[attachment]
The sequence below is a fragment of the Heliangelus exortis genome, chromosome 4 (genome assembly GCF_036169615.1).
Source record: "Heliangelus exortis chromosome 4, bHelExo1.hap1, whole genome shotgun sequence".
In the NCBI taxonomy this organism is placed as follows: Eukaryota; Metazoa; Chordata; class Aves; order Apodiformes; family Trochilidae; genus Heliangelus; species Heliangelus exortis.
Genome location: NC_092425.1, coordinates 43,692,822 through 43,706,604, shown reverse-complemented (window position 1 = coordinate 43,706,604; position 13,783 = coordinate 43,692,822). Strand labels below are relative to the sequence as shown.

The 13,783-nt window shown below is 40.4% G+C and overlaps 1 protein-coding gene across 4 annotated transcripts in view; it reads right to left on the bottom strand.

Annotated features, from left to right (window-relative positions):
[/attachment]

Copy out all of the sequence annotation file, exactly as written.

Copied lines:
The sequence below is a fragment of the Heliangelus exortis genome, chromosome 4 (genome assembly GCF_036169615.1).
Source record: "Heliangelus exortis chromosome 4, bHelExo1.hap1, whole genome shotgun sequence".
In the NCBI taxonomy this organism is placed as follows: Eukaryota; Metazoa; Chordata; class Aves; order Apodiformes; family Trochilidae; genus Heliangelus; species Heliangelus exortis.
Genome location: NC_092425.1, coordinates 43,692,822 through 43,706,604, shown reverse-complemented (window position 1 = coordinate 43,706,604; position 13,783 = coordinate 43,692,822). Strand labels below are relative to the sequence as shown.

The 13,783-nt window shown below is 40.4% G+C and overlaps 1 protein-coding gene across 4 annotated transcripts in view; it reads right to left on the bottom strand.

Annotated features, from left to right (window-relative positions):